A significant change to the way that commercial landlords are able to seize a tenant’s goods, to help recover rent arrears, will come into force in less than two months.
Historically, landlords have been able to use the common law remedy of distress, which has enabled them to seize the goods of a tenant at the leased premises and sell these at auction, to recover rent arrears.
Distress for commercial rent arrears will be abolished by the Tribunals Courts and Enforcement Act 2007, via the Taking Control of Goods Regulations 2013, and instead landlords will have to follow a new process called Commercial Rent Arrears Recovery (CRAR) when seizing a tenant’s goods for failure to pay rent.
CRAR takes effect from 6 April 2014 and some of its key provisions include:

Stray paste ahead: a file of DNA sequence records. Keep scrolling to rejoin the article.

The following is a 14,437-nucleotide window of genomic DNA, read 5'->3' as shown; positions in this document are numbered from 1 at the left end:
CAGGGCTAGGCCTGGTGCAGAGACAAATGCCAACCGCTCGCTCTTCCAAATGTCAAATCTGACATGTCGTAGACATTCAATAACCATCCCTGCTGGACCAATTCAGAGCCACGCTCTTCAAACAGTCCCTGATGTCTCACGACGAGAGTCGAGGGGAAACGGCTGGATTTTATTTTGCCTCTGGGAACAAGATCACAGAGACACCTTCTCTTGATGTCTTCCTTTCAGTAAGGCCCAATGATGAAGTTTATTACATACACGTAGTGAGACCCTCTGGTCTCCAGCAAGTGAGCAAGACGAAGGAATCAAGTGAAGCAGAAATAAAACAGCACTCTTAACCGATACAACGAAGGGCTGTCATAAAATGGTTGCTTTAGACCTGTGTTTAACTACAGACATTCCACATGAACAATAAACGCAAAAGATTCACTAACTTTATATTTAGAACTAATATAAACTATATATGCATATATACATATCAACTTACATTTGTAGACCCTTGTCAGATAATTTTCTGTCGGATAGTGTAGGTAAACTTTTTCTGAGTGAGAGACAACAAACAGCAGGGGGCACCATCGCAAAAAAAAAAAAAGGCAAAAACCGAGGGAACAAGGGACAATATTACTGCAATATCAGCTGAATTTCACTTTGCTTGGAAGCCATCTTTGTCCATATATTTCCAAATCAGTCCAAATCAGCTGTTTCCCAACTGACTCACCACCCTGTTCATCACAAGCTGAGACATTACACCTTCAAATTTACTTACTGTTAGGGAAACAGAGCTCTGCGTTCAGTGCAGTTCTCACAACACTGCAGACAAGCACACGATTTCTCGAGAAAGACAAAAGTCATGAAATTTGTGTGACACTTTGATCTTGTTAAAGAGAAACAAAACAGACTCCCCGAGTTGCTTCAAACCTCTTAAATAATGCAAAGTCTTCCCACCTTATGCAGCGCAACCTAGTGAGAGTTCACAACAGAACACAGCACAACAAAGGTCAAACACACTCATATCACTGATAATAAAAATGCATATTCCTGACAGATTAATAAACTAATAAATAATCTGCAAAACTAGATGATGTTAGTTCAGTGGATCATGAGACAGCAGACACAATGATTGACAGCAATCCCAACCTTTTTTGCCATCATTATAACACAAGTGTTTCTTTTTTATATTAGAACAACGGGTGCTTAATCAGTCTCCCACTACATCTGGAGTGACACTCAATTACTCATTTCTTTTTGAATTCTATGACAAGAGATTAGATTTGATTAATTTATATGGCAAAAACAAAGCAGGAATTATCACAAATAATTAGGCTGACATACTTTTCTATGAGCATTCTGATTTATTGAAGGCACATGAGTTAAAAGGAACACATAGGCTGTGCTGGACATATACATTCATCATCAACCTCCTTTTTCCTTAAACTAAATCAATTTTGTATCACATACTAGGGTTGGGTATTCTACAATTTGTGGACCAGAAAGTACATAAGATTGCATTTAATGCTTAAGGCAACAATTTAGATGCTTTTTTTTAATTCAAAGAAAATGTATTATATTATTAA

• tenants must be given at least seven clear days’ notice (clear days do not include Sundays or bank holidays) before an enforcement agent can enter to seize their goods. Landlords can apply to court for a shorter notice period if they can show it is likely the debtor may remove goods • CRAR only be used when more than seven days’ rent is owed • under CRAR, bailiffs can only be used on purely commercial premises so any property that is partially let or occupied for residential purposes will be excluded.
Also taking effect in April are new measures that the government relating to private property and bailiffs. They include:
- banning bailiffs from entering homes when only children are present and allowing them to enter property only between 6am and 9pm
- banning landlords from using bailiffs to seize property for residential rent arrears without going to court
- ensuring the debtor is given seven days before bailiffs take control of their goods.
Commercial landlords need to be clear on the new rules to ensure that any action to recover rent arrears is taken fairly and compliantly, to avoid potential legal action